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VIC What Happens When Presenting Only Part of the Evidence?

Discussion in 'Criminal Law Forum' started by Timboz, 9 September 2016.

  1. Timboz

    Timboz Member

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    If the defence shows/mentions (part) of documentary evidence, can the prosecution then demand all of it?

    If a defence lawyer mentions a document or shows a document to:

    - the prosecution, before a case goes ahead, to show there is no case
    - the court, during a hearing

    How much (if at all) does that result in the prosecution being able to access (more of) that document?

    Specifically:

    1. Bank statement:

    - The defence wants to show payments were made.
    - Before any trial they tell the prosecution they have this evidence or actually show them a statement for the relevant period.
    - Or they bring the relevant statement to court

    Would any of these scenarios result in the prosecution being able to get access to bank statements from years before for the same account?

    2. Facebook conversation:
    - Part of a Facebook conversation (between the defendant and another) is beneficial
    - Before trial they tell the prosecution they have this or show them the section
    - Or they show the section at court
    - Can the prosecution demand to see the whole conversation?
    and
    - What about if the defence mentions/shows the whole of one convo? Can the prosecution demand to see all the person's Facebook conversations (with everybody)?

    3. SMS - ditto:
    - rely on one or two SMS between the defendant and another = demand all SMS between them?
    - rely on SMS exchanges between the defendant and one other = see all the person's SMS, to/from everybody?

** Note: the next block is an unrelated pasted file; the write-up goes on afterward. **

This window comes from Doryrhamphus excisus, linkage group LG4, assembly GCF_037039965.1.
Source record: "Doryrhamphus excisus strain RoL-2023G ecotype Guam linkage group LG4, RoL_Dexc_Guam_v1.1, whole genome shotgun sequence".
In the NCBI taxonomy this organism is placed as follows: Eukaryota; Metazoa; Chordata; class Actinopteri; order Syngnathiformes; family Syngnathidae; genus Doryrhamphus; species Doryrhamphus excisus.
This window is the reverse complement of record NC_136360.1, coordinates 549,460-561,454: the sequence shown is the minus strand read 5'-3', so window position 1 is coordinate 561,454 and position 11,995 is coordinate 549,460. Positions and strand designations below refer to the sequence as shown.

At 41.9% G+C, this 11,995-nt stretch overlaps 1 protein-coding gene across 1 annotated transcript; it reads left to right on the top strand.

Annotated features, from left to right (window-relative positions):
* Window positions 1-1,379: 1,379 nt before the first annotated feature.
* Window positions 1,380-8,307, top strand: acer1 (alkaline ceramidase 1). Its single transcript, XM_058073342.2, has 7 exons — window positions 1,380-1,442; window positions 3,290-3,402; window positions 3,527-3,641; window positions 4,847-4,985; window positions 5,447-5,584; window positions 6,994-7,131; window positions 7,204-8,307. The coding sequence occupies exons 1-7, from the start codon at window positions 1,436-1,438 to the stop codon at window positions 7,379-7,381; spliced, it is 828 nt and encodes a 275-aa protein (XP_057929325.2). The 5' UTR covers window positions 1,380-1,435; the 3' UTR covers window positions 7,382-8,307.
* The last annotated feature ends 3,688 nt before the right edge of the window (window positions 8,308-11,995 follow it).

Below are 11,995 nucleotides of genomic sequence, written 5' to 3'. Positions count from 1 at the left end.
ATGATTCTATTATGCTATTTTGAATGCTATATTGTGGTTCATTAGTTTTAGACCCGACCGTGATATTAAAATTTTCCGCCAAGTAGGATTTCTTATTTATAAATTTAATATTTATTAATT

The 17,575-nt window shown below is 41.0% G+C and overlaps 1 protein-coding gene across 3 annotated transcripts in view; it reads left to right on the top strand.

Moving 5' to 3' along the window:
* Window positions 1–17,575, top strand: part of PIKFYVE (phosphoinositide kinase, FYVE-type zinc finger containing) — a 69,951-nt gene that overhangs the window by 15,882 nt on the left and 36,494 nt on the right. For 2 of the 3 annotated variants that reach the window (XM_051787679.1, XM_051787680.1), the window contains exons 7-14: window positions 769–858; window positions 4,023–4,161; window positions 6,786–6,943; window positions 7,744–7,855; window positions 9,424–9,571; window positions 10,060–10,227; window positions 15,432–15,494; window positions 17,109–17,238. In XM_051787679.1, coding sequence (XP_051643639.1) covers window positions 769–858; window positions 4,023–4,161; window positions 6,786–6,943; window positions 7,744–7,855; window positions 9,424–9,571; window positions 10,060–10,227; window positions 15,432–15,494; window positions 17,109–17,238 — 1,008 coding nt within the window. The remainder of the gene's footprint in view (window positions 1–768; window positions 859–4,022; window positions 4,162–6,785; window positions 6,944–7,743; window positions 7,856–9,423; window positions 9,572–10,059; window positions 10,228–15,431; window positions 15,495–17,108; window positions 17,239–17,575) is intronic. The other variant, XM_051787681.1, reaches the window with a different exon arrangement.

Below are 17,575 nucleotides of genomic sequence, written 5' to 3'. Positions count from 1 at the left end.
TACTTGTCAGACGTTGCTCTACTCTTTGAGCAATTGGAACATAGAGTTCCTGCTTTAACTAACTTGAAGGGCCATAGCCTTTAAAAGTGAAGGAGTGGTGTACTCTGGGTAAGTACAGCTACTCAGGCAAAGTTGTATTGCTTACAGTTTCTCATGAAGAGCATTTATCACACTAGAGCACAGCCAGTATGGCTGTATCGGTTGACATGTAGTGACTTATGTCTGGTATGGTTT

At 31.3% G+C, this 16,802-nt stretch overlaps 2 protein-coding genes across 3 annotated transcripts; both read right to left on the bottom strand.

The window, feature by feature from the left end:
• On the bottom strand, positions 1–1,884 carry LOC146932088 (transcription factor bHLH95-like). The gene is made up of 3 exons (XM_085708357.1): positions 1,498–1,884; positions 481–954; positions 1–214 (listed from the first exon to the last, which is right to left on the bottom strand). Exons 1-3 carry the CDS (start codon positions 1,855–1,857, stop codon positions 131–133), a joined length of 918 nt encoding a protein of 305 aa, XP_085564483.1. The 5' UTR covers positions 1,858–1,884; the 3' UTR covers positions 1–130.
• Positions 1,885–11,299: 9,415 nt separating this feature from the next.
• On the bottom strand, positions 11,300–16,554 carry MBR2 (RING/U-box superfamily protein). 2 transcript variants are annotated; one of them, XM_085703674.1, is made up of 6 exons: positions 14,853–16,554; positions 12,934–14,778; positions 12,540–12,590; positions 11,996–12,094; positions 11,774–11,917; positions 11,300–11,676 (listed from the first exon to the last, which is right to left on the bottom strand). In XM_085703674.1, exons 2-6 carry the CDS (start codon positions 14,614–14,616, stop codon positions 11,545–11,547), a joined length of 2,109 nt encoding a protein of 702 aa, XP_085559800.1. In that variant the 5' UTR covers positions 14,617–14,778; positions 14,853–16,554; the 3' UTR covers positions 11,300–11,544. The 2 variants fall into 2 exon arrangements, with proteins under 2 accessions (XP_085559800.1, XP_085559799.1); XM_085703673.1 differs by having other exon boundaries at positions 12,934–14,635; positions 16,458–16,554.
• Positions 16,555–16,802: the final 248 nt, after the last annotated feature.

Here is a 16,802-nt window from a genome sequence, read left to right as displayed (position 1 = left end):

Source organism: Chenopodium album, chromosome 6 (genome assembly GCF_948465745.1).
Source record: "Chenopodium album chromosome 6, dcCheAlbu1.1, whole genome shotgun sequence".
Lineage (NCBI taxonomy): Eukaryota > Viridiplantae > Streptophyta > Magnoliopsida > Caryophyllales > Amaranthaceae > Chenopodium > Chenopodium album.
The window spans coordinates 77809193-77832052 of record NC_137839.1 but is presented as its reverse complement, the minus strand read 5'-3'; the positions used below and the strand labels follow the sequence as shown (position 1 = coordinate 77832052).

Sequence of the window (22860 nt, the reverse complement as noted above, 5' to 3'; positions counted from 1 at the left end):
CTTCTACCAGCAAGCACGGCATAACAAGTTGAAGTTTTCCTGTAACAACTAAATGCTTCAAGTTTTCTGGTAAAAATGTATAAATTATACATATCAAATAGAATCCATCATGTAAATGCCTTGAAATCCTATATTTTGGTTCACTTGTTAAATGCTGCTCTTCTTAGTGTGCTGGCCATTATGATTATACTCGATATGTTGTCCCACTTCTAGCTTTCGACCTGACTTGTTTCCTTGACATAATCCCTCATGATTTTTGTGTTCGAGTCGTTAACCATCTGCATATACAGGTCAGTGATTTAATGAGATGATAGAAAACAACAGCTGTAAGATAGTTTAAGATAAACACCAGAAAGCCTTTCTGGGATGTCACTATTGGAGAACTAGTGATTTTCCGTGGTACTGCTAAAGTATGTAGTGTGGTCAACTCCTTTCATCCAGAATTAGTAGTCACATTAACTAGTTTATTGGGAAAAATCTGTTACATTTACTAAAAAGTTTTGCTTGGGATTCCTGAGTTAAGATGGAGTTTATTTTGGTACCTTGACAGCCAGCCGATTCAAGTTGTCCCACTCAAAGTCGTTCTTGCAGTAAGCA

2. Rod

    Rod Well-Known Member

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    Homework?
     
  3. Timboz

    Timboz Member

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    If a defendant mentions a document to their solicitor, can the lawyer safely omit it from communications with prosecution and the court later?

    A lawyer must be honest to the court.

    If a (potential) defendant mentions the existence of a document to a lawyer but then decides later that the document doesn't help appearances and, therefore, is better not mentioned to:

    - the prosecution, before the case
    - the court

    Is there any way that the solicitor would be obliged to mention its existence due to the honesty provisions?

    Can they safely omit mention of such document?
     
  4. Sophea

    Sophea Well-Known Member

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    It depends on what the document contains. Lawyers are officers of the court and therefore owe an overriding duty to the court which prevails over all other duties, including the duty to the client.

    Civil Procedure Rule (VIC) Reg 29.01.1 states.....
    Without limiting Rules 29.05 and 29.07, for the purposes of this Order, the documents required to be discovered are any of the following documents of which the party giving discovery is, after a reasonable search, aware at the time discovery is given—

    (a) documents on which the party relies;

    (b) documents that adversely affect the party's own case;

    (c) documents that adversely affect another party's case;

    (d) documents that support another party's case.

    Therefore if a document is relevant, the lawyer must disclose it to the other parties and to the court. It doesn't matter whether it benefits your case or not.
     
  5. Sophea

    Sophea Well-Known Member

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    If the prosecution really think that they need to see the whole conversation then (I don't know about criminal but in civil litigaion) you need to make an application to the court and the court will decide whether its relevant to the case or not. If its relevant then it must be disclosed. They can't simply demand to see it though.
     
  6. Timboz

    Timboz Member

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    Criminal procedure is different.

    I must correct the above in order to allay the fears of future defendants.

    It turns out that:
    "Principles of discovery in civil litigation have no place in criminal proceedings" (except in cases of contempt) as stated in this guide: Victorian Criminal Proceedings Manual

    So far from what I can discover, it's mostly the prosecution that must reveal, in criminal cases.
     

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